A few short weeks ago I would have considered that concept preposterous. Now I'm not so sure. Let's look at some of the similarities and some of the differences.
The USSR was a top-down political and economic system in which all major decisions, economic, political, and military, were made at the top. The Communist Party of the Soviet Union (CPSU) had gained the broad consent of the Russian people through its promise of better pay and better working conditions than Russians had enjoyed under the older czarist regime, and for a time after the Bolshevik Revolution and the massive industrialization which took place afterward, seemed to have kept its promises. The lives of ordinary Russians did improve in measurable terms. There was work for all, and the vast majority of the working class, at least, did feel that their government was now working for them, not the other way around.
Then the dictator Josef Stalin came along. Although Stalin was very careful never to present any public appearance of opulence, he began ruthlessly to crush what dissent existed, nearly exterminating the peasant, farming class in the Soviet Union, confiscating their farms for the State, purging the Red Army of all officers who he suspected of being disloyal (or whom, in his warped, paranoid fantasies he imagined might even be disloyal at some point in the future). The end result were the deaths of millions of Soviet citizens long before the first shots of World War II were ever fired, and the virtual extinction of the officer corps of the Red Army. One direct result of the latter was that when National Socialist Germany invaded the Soviet Union in the spring of 1941, the Red Army was hurled back on all fronts, and the German Army was able to proceed as far as the suburbs of Moscow itself. The Soviet Union did manage to recover and, with enormous help in terms of materiel sent from the UK and the USA, push the Germans back at the same time British, American, and Canadian forces were landing in Western Europe, all of which led to the complete, utter collapse of the German National Socialist state.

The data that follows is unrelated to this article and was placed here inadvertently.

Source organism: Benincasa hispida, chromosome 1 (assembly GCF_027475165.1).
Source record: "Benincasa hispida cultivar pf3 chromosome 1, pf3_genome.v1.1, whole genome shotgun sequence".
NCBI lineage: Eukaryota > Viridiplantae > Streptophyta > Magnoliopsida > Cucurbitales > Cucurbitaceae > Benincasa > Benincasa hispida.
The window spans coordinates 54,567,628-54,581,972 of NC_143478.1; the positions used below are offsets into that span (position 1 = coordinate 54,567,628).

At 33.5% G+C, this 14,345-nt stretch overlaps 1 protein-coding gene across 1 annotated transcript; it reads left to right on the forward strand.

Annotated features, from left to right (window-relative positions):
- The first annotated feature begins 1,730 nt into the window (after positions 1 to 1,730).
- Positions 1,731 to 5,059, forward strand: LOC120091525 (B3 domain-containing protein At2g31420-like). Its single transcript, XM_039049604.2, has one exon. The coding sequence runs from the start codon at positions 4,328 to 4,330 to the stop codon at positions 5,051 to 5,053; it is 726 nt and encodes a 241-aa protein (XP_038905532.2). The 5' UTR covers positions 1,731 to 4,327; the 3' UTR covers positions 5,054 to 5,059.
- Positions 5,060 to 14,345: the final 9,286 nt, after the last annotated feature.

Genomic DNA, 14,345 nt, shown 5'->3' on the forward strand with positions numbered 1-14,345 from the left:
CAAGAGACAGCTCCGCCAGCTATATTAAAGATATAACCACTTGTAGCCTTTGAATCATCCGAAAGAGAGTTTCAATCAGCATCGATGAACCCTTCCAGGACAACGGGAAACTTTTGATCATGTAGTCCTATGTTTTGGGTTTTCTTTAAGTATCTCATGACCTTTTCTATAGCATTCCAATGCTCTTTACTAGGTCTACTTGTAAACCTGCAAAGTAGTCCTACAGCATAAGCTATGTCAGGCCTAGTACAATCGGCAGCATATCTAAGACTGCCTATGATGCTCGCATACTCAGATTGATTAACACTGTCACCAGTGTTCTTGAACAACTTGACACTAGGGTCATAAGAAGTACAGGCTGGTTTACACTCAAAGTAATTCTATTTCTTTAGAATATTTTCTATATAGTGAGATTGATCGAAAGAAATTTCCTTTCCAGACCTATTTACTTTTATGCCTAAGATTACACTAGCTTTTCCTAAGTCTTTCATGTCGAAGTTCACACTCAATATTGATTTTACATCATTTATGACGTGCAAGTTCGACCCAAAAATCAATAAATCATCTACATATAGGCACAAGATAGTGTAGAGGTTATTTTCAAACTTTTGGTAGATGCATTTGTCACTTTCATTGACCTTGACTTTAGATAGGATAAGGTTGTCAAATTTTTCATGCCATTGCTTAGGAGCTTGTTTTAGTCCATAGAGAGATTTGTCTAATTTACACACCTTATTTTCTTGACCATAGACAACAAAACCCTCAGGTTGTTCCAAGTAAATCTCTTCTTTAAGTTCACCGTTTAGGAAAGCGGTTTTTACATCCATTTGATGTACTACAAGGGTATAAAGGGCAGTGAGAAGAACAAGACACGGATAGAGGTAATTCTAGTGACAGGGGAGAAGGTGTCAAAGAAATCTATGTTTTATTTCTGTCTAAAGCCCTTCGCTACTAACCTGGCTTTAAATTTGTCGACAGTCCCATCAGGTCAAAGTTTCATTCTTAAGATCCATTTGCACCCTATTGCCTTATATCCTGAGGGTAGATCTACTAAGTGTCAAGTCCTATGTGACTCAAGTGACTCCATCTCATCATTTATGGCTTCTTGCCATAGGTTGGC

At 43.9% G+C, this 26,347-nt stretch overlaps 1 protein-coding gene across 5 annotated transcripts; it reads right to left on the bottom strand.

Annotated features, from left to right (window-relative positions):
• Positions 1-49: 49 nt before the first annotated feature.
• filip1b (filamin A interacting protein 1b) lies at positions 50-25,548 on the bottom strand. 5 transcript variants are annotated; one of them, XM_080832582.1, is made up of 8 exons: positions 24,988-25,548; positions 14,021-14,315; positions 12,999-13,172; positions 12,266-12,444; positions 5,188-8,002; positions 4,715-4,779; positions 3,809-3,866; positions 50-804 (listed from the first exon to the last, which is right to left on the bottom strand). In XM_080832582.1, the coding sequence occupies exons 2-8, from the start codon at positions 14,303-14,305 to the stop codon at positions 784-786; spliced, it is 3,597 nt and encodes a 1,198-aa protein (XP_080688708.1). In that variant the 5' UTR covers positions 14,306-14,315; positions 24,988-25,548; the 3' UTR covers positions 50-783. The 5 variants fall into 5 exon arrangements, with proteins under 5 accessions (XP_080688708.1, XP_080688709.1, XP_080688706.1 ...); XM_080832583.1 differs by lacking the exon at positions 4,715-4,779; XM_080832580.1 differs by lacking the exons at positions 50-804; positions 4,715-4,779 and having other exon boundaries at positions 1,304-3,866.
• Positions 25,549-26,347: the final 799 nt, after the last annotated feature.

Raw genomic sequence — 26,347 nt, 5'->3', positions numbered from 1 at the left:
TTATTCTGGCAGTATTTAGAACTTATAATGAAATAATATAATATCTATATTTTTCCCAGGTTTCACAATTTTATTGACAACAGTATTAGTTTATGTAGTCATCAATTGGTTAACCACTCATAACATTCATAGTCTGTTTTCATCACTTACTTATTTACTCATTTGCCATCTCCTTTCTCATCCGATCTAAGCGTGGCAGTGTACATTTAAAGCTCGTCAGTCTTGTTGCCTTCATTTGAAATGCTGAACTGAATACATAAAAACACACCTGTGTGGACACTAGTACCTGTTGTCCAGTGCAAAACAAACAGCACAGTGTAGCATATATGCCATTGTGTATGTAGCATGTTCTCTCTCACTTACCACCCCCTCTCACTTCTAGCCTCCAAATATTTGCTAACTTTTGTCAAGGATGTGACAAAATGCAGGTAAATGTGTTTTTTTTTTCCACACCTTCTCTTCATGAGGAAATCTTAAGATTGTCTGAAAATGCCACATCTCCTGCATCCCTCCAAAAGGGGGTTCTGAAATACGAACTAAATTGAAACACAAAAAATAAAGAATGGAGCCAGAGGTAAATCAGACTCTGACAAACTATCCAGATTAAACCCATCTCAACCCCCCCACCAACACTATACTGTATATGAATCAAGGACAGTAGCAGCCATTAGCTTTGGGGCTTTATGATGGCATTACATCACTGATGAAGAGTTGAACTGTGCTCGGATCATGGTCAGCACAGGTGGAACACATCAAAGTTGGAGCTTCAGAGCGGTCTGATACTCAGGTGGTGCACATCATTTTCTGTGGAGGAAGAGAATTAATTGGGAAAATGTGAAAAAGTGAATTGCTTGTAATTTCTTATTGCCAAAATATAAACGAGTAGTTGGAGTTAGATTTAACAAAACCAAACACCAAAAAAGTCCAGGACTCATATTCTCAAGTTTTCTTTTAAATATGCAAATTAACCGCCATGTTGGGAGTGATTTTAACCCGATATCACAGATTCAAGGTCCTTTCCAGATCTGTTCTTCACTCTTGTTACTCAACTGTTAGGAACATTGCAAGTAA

After Stalin's death, those at the top of the Soviet hierarchy, having learned the price of dictatorship, were careful never to let too much power get into the hands of one man again, but the many of the same excesses which had characterized the old czarist regime began to grow within Soviet society. More and more, as time went on, it became apparent to the Soviet people that all power and privileges were concentrated into the hands of their ruling elite, namely the members of the CPSU and their sons and daughters. Ordinary Soviet citizens began more and more to lose faith in their system, and eventually that system, even though it still possessed massive powers of repression, collapsed virtually overnight without a shot ever being fired in its defense. Indeed, at the very last, realizing that its power was evaporating even in the city of Moscow, when the leaders of the Soviet Union called in the Red Army to help restore order, the rank-and-file of the Soviet military joined forces with the Soviet people, and the once-mighty Soviet system ended not with a bang, but with barely even a whimper.